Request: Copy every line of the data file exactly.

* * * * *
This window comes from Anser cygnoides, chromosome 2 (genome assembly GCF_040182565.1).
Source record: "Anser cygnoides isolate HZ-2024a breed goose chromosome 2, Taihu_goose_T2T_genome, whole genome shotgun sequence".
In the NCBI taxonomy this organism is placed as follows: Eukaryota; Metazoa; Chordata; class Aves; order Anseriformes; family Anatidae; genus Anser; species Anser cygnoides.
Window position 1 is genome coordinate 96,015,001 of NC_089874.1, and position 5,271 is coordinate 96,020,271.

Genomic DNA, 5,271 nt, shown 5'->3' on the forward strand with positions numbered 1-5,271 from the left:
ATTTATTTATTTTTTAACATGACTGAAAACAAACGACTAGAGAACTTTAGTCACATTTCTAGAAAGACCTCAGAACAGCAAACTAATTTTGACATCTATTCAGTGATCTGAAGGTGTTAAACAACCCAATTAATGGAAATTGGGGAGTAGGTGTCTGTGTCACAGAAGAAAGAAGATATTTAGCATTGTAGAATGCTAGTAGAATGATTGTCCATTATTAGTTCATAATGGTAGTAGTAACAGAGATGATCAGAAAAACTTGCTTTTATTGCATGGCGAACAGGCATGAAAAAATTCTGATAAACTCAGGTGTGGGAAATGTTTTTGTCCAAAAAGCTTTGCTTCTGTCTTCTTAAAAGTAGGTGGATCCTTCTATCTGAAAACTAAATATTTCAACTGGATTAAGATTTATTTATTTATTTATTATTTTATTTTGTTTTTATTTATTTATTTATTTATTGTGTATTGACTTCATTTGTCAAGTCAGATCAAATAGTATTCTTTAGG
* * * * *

This window comes from Anser cygnoides, chromosome 2 (genome assembly GCF_040182565.1).
Source record: "Anser cygnoides isolate HZ-2024a breed goose chromosome 2, Taihu_goose_T2T_genome, whole genome shotgun sequence".
In the NCBI taxonomy this organism is placed as follows: Eukaryota; Metazoa; Chordata; class Aves; order Anseriformes; family Anatidae; genus Anser; species Anser cygnoides.
Window position 1 is genome coordinate 96,015,001 of NC_089874.1, and position 5,271 is coordinate 96,020,271.

Genomic DNA, 5,271 nt, shown 5'->3' on the forward strand with positions numbered 1-5,271 from the left:
ATTTATTTATTTTTTAACATGACTGAAAACAAACGACTAGAGAACTTTAGTCACATTTCTAGAAAGACCTCAGAACAGCAAACTAATTTTGACATCTATTCAGTGATCTGAAGGTGTTAAACAACCCAATTAATGGAAATTGGGGAGTAGGTGTCTGTGTCACAGAAGAAAGAAGATATTTAGCATTGTAGAATGCTAGTAGAATGATTGTCCATTATTAGTTCATAATGGTAGTAGTAACAGAGATGATCAGAAAAACTTGCTTTTATTGCATGGCGAACAGGCATGAAAAAATTCTGATAAACTCAGGTGTGGGAAATGTTTTTGTCCAAAAAGCTTTGCTTCTGTCTTCTTAAAAGTAGGTGGATCCTTCTATCTGAAAACTAAATATTTCAACTGGATTAAGATTTATTTATTTATTTATTATTTTATTTTGTTTTTATTTATTTATTTATTTATTGTGTATTGACTTCATTTGTCAAGTCAGATCAAATAGTATTCTTTAGG